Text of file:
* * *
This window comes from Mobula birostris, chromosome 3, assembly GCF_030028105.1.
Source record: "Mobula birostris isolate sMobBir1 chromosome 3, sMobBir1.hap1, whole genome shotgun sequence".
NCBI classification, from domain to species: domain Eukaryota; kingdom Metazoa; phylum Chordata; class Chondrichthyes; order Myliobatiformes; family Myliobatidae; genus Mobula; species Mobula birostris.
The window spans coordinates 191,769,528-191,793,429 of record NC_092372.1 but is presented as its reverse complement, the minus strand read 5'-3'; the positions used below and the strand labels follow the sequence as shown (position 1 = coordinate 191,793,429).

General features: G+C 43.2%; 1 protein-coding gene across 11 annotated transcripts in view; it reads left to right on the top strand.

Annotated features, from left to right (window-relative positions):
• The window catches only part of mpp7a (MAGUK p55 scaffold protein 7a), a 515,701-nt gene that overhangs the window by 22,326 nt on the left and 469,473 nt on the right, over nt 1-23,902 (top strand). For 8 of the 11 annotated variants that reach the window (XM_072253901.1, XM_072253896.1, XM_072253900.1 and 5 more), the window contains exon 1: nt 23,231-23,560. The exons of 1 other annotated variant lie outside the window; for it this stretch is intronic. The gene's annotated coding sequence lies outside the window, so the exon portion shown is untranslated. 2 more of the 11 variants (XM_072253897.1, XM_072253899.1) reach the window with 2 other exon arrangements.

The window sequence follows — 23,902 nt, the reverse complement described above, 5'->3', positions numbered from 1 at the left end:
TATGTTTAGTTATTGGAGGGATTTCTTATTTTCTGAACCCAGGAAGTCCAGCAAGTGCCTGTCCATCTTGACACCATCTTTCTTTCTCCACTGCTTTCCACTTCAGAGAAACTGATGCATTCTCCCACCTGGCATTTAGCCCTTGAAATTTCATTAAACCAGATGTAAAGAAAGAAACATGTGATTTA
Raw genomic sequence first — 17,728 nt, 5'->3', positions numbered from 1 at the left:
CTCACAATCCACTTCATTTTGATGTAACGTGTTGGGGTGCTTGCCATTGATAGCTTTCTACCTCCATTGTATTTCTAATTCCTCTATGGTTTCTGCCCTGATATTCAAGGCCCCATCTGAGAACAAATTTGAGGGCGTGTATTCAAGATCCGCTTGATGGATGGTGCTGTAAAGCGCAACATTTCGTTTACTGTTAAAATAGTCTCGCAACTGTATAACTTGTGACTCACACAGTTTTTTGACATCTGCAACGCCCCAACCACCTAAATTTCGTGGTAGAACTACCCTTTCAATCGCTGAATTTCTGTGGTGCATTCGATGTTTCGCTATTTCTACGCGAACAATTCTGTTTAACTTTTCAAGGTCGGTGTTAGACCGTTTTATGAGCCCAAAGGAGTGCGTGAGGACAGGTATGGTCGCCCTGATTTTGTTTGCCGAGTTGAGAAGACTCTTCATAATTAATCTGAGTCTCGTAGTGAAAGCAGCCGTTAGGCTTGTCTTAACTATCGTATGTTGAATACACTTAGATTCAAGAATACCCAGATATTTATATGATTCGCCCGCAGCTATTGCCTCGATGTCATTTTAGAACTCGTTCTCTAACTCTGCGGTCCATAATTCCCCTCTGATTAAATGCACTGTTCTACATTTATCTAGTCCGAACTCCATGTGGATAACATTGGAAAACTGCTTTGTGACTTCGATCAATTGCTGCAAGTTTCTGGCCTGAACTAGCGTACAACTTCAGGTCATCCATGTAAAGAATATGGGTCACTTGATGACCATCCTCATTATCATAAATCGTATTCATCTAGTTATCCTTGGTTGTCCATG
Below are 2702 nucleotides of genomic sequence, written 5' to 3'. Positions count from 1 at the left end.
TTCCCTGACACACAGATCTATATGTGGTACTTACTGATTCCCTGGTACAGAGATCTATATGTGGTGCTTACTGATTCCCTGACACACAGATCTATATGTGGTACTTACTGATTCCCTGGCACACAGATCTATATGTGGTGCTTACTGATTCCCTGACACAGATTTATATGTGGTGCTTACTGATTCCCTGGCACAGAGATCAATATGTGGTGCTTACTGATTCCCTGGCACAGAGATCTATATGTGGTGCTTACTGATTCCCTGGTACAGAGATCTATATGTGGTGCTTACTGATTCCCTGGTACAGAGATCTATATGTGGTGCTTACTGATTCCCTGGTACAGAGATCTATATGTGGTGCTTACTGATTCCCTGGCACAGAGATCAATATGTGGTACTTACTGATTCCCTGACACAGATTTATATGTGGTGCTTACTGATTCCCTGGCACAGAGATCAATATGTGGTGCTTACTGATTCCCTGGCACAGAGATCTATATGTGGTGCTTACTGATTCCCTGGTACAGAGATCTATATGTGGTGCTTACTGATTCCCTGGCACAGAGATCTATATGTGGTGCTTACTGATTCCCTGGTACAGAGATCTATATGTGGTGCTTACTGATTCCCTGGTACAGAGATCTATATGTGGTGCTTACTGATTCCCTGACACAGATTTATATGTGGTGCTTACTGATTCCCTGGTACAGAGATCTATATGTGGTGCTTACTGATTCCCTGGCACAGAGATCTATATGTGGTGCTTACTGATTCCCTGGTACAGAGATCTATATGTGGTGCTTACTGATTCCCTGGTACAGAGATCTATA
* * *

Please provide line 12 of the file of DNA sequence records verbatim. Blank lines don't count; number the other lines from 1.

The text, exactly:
Below are 2702 nucleotides of genomic sequence, written 5' to 3'. Positions count from 1 at the left end.